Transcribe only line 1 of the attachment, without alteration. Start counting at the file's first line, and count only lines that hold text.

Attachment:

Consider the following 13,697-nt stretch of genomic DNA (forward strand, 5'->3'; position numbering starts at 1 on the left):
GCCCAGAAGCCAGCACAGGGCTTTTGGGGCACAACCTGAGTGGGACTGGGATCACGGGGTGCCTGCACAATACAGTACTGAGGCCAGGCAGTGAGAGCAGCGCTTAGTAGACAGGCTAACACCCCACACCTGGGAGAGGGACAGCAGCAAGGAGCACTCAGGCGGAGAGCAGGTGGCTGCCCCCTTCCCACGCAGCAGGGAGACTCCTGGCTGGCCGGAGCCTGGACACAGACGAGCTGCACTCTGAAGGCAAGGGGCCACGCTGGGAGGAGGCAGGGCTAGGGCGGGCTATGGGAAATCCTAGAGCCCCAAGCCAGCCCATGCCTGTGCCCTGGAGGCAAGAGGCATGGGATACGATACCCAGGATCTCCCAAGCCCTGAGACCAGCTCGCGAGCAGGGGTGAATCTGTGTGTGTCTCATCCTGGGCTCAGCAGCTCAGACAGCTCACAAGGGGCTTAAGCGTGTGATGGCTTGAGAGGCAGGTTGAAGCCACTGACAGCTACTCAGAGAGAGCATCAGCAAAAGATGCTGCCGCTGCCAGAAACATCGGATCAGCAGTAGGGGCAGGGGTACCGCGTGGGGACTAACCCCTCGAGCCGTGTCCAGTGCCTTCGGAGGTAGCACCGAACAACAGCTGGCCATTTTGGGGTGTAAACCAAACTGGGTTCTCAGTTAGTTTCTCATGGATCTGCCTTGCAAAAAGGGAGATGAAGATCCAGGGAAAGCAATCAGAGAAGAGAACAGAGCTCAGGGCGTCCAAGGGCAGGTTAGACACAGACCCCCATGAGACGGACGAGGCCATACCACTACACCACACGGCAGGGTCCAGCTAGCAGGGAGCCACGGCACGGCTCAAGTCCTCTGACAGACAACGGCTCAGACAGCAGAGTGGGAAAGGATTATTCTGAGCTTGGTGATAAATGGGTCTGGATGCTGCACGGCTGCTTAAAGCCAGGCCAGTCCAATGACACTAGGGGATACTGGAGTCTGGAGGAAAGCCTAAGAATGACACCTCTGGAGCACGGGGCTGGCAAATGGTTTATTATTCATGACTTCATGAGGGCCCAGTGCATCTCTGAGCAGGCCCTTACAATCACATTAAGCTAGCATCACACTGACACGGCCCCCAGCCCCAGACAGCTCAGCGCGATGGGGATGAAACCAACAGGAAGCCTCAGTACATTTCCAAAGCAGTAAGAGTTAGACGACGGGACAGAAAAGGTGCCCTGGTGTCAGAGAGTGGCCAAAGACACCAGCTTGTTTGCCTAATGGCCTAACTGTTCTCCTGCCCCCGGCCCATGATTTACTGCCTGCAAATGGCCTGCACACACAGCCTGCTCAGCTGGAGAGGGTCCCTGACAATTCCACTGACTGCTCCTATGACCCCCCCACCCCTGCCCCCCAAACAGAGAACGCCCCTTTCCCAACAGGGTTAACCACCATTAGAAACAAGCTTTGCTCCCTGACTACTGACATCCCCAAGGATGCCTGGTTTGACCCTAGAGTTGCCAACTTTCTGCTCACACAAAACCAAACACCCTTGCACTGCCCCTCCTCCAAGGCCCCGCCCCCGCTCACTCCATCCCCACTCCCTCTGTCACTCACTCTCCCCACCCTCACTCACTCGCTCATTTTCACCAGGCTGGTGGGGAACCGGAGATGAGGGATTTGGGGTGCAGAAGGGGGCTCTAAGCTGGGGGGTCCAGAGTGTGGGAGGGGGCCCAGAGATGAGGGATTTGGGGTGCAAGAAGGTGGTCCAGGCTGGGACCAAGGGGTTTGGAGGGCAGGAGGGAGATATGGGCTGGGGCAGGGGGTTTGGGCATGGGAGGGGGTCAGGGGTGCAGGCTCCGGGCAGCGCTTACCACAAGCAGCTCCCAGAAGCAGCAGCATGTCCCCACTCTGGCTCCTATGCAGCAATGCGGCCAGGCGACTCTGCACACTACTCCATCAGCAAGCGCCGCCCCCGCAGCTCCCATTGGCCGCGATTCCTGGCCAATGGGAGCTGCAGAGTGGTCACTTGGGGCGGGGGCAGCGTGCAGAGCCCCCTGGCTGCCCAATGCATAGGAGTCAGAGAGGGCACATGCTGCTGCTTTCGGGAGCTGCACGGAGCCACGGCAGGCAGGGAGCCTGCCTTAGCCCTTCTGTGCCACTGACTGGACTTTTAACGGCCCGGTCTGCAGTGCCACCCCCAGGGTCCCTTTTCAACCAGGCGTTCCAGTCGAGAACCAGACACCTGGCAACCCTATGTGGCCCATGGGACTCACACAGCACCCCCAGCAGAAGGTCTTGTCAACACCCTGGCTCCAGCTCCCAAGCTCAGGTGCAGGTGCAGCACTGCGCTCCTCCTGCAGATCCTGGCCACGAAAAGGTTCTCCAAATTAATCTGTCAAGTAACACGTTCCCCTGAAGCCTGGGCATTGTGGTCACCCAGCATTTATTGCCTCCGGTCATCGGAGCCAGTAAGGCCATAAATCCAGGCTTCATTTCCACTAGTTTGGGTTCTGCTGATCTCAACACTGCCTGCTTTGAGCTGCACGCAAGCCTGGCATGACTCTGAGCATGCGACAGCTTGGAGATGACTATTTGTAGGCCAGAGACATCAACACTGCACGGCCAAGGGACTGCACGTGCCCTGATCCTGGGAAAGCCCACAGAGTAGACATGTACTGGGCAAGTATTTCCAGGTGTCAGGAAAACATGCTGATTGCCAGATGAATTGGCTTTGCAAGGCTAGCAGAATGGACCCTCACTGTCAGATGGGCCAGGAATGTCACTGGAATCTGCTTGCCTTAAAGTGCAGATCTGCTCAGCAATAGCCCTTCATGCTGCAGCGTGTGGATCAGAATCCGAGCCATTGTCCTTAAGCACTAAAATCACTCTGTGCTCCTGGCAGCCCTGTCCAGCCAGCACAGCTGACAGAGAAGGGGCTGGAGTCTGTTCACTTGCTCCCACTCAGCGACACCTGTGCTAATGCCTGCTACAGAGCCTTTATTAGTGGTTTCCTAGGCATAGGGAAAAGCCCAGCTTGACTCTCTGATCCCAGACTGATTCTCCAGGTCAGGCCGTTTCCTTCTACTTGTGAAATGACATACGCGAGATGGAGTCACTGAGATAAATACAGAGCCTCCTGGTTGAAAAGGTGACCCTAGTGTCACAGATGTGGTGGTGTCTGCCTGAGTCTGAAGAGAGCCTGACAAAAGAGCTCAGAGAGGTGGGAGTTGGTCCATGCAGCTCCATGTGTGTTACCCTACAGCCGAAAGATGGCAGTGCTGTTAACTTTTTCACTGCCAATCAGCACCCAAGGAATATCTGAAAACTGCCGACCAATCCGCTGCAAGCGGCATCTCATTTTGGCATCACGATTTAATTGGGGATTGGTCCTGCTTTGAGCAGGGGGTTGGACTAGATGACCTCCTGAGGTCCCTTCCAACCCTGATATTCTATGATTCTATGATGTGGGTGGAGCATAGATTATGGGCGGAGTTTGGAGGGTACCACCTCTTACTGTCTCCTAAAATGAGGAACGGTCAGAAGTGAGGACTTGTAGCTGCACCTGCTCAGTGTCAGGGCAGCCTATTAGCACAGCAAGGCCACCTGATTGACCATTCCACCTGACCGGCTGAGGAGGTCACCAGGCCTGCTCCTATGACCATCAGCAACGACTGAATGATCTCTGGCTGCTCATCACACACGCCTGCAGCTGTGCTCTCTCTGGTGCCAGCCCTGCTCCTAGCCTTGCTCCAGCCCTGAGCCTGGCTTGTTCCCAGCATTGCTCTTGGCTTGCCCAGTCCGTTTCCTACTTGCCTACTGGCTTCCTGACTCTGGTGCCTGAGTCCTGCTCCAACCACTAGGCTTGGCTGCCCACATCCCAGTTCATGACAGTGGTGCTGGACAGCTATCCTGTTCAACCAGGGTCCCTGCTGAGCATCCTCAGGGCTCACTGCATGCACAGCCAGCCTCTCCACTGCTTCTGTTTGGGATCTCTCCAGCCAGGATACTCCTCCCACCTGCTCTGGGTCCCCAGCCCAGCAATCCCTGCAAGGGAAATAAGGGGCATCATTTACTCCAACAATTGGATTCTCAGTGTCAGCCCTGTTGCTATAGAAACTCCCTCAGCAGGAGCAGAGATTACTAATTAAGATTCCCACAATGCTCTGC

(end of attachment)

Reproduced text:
Consider the following 13,697-nt stretch of genomic DNA (forward strand, 5'->3'; position numbering starts at 1 on the left):